Among its suggestions are holding more events a such as festivals and exhibitions, ensuring a mix of uses within city and town centres and keeping commercial areas clean by getting rid of eyesores.

Another key is for businesses to work together for a common goal.

Breckland Council released app ShopAppy in April which enables retailers to sell their products on a digital high street of independent shops – giving them a 24-hour online presence.

Another scheme aimed at stimulating business in a Norfolk town is the Enjoy Cromer More membership card scheme, launched by newspaper publisher Archant. Holders of the cards have been able to access discounts and special offers at shops around town.

Some names which have gone and others living on

Several businesses have entered administration or even disappeared completely over the last 18 months.

BHS left perhaps the biggest gap in the high street in recent times when it collapsed into administration in April 2016 before finally being liquidated in December that year.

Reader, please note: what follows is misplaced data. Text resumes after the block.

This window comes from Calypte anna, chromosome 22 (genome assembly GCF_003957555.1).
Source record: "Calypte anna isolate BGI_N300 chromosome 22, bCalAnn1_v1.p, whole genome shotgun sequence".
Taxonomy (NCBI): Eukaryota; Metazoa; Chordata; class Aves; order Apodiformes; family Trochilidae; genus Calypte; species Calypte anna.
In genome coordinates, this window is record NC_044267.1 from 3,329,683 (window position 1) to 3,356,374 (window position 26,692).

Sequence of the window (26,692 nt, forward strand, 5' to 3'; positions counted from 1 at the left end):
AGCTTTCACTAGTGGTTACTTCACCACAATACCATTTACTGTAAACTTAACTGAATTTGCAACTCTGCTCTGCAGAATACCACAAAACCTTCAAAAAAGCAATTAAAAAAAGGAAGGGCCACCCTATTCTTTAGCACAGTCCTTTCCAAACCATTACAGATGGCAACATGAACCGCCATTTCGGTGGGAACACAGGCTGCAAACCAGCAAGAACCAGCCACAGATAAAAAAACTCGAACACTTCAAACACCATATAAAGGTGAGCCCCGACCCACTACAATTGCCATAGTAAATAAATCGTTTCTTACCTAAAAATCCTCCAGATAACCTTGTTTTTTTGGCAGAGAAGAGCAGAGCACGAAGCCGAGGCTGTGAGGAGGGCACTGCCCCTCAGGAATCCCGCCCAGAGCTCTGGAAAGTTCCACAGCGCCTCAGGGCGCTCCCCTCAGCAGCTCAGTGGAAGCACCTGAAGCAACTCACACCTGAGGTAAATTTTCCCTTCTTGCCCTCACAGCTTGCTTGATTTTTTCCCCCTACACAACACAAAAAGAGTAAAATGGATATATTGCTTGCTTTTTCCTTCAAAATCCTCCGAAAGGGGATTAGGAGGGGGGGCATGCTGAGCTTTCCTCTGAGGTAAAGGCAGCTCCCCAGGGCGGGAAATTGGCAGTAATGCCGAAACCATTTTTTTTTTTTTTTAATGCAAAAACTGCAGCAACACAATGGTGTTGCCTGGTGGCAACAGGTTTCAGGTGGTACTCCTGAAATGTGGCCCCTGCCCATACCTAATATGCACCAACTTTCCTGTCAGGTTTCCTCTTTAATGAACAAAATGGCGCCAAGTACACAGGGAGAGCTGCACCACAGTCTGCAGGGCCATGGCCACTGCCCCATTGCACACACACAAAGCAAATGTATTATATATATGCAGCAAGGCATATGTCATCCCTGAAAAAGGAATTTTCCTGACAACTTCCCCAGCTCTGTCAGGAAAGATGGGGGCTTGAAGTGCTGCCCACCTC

Toys R Us ran into trouble in 2017 and narrowly avoided administration in December. It finally came to a head in March this year when the retailer announced it was to close all stores after failing to find a buyer.

Marking a bad day for retail Maplin entered administration on the same day as Toys R Us. Administrators have made redundancies but the company is still running.

Fashion firm Jaeger closed 20 stores in April 2017 as well as its King’s Lynn distribution centre.

Furniture seller Multiyork collapsed into administration in November 2017 with its Thetford head office and factory closing.